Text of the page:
Perhaps I am too fanciful, but I always have believed that one should value the unseen world as much as the seen, and I do feel that there is in truth less of a distinction between the 'animate' and the 'inanimate' than is accepted in Western society.
Proponents of 'New Age' philosophy believe in the power of stones, but the idea that every object has a personality or soul is an ancient one. The ancient Goddess Cybele manifested herself in the form of a black stone (probably a meteorite). The idea that trees, stones and wells have potent and quite individual powers was fairly widespread in the ancient world. Why should dolls and toys be exempt?
A more important discussion might be centred upon the very existence of God. Monotheists tend to consider their religion to be superior to that of polytheists. 'Scientific spiritualists' tend to believe that they have found a path that is more enlightened than that of the monotheists. I for one believe that God cannot be defined in human terms as the nature of the Divine is infinite. One can attempt a definition, and indeed religion MUST be personal if it is to have any value to a human being, but why should one person's definition be considered superior to that of another?
The individual who worships at a sacred well, acknowledging the power of Nature and the connection between all living things simply has a different way of perceiving God than the person who avers that God cannot be found in any physical form. Interestingly enough, most polytheistic religions do believe that there is a Divine entity above and beyond all the lesser gods who act as examples, intermediaries and as entertainment for humankind. The entire discussion between Muslims and Christians as to whether Jesus Christ could or could not be the 'son of God' really is moot when both perceive him as an example of a prophet, saint or hero. The Nicean Creed states that Christ was 'born, not created' but surely all have their beginnings at the same fountain of life. God is in all of us, but cannot be limited to or by any of us.
Many of the 'monotheistic' religions make a terrible fuss about 'idols' or symbols that represent the Divine. This is absurd really, as anything that reminds one of the Divine should be perceived only as an aid to achieving 'nearness to God'.
If the power of the Divine is infinite, what is to prevent Him/Her/It from manifestation in a finite form? That finite form would not encompass the nature of the Infinite but would act simply as a temporary, partial conduit for it. Who has the right to dictate that the Divine could assume a human form but not the form of another living creature or even that of an 'inanimate object'? If any human being seeks to dictate the nature of the Divine to others, then he/she is guilty of usurping a right that belongs to the Divine alone, as only the Divine would be able to comprehend the Infinite.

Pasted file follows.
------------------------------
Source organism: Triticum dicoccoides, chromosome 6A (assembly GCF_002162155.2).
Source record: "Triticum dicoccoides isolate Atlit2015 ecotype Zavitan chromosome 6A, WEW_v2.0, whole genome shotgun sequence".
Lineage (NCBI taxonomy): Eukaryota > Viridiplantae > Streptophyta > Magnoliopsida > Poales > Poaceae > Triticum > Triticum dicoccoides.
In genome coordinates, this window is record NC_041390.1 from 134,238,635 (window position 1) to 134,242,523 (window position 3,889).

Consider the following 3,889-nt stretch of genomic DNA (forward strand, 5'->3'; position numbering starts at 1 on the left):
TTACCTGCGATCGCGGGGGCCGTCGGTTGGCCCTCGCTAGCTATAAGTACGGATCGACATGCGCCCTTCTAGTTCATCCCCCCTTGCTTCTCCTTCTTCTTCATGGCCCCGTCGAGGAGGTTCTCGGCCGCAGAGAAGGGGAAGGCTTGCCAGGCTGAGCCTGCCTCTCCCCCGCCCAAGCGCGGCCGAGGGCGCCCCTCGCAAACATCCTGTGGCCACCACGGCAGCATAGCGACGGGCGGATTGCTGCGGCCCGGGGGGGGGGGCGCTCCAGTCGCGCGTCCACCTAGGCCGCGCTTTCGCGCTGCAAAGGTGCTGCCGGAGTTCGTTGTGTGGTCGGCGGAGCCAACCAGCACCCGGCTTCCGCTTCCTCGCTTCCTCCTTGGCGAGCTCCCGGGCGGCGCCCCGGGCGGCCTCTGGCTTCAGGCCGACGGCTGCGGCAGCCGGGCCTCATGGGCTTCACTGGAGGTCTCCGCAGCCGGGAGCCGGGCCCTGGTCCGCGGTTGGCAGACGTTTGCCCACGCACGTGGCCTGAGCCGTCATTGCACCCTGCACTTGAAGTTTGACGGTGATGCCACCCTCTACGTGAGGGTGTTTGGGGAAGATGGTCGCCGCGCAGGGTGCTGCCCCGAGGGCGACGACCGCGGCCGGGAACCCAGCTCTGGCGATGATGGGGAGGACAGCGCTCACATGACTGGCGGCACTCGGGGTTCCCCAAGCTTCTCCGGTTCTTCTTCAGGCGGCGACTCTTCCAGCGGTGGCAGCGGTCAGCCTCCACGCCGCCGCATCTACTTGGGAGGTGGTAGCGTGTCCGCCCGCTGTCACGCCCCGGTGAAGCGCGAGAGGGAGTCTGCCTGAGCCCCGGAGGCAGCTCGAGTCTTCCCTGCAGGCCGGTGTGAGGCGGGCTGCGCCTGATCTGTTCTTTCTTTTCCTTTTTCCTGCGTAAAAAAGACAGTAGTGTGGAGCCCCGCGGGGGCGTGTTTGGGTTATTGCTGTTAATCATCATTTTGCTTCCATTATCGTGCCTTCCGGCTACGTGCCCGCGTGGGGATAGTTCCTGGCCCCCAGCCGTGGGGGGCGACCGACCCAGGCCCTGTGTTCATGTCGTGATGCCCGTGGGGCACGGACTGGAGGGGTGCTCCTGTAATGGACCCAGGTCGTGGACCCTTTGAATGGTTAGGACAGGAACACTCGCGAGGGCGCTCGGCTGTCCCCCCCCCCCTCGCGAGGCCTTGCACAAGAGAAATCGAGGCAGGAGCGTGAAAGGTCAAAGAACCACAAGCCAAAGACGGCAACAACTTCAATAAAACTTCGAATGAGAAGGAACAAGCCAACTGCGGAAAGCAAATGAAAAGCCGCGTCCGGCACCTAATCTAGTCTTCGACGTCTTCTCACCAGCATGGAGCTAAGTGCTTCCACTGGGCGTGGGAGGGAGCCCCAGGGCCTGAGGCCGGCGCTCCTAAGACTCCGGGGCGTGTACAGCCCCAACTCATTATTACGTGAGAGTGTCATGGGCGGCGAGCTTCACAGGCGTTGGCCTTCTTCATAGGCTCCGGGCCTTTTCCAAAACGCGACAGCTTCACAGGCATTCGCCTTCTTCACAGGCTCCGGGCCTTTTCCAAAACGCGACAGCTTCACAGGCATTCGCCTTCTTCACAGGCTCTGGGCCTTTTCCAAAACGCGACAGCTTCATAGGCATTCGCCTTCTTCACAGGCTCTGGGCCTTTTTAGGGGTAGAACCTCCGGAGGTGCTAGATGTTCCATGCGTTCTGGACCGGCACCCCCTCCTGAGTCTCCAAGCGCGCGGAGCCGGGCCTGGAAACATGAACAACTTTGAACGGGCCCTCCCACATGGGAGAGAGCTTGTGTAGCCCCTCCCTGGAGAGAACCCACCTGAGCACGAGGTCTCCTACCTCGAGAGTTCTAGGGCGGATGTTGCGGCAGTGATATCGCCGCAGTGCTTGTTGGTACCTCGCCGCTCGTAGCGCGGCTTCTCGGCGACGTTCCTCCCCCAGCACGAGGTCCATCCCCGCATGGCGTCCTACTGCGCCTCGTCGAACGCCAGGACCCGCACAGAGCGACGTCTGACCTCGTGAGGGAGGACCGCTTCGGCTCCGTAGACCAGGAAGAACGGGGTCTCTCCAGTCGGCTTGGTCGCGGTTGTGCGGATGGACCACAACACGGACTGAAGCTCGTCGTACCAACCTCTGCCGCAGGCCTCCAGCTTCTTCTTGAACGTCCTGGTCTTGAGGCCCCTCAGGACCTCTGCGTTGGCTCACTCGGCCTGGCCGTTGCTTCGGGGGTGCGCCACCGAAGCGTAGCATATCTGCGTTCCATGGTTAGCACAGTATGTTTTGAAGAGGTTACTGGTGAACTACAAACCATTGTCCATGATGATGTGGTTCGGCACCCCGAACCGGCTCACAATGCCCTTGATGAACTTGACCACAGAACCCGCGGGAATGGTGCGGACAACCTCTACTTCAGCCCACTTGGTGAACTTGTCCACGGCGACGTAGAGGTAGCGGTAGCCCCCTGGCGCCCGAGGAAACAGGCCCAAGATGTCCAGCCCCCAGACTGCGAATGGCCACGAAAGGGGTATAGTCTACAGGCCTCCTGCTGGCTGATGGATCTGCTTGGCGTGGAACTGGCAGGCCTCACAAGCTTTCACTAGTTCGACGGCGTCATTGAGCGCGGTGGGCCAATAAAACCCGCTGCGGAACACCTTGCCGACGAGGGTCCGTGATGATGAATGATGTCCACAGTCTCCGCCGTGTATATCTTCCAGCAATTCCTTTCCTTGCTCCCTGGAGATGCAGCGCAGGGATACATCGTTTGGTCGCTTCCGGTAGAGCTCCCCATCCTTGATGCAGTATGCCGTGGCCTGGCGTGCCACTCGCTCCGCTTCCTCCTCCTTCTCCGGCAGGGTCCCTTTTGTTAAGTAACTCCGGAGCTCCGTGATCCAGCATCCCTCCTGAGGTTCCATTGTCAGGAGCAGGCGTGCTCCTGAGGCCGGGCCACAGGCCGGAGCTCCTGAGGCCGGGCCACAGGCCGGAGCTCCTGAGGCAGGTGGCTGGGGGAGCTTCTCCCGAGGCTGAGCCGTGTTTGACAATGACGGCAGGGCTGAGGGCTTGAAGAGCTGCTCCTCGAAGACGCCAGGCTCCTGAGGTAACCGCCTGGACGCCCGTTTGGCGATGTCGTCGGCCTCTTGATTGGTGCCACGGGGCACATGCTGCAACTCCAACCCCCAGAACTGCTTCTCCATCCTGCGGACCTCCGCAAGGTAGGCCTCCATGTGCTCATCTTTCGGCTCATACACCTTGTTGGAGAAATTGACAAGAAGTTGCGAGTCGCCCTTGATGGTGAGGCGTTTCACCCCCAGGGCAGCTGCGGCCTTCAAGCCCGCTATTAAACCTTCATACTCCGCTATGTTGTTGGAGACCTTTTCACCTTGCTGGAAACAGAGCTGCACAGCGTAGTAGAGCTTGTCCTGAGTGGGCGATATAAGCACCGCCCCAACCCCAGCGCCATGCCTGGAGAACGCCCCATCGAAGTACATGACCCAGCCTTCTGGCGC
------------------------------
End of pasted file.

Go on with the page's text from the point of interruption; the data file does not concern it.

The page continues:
Religions, myths, fables and fairy tales all derive from a common foundation. They are teaching aids as well as a repository of cultural identity, human aspiration and dreams.
In similar fashion, magic and science possess a common foundation. Both are disciplines that attempt to define and use the principles that rule our planet. As is often the case, close relations produce jealousy and enmity. Science proclaims itself 'logical' and denounces magic as 'ignorant'. Yet they are cousins who work towards the same aims.
In any case, perception always is subjective and individual. Any lawyer or reporter knows that a dozen witnesses to a single event will have different recollections and perceptions of that event. How much more diverse would be human perceptions of the Divine?
No human being can claim to KNOW God. Every human being has the opportunity to catch a glimpse of the Divine. The common threads that unite all religions and spiritual philosophies probably are the closest 'universal truths' with respect to the Divine.
I do believe that human nature is created with a natural instinct to aspire to something better. I do believe, however, that one should not view the human species as a superior group that is set apart from the rest of creation. We have the power to learn and therefore should be willing to open our hearts, minds and spirits to all of creation. We do not have all the answers. Perhaps it is natural for us to try to collect ALL the answers, but that is an impossible task for any human being. That, at the end of the day, is the real difference between humankind and the Divine.
I cannot comprehend why the insecurity of human beings drives them to dispute about the nature of the Divine. Why can we not recognise our limitations rather than seeking to veil them with false certainties?
True security would be achieved if only we were to acknowledge the fact that we exist as lesser luminaries in an infinite sky. I think that realisation lies at the heart of the concept of 'Nirvana' actually. It is only when we are willing to surrender any false aspirations towards universal control that we can realise true peace and become one with the Universe.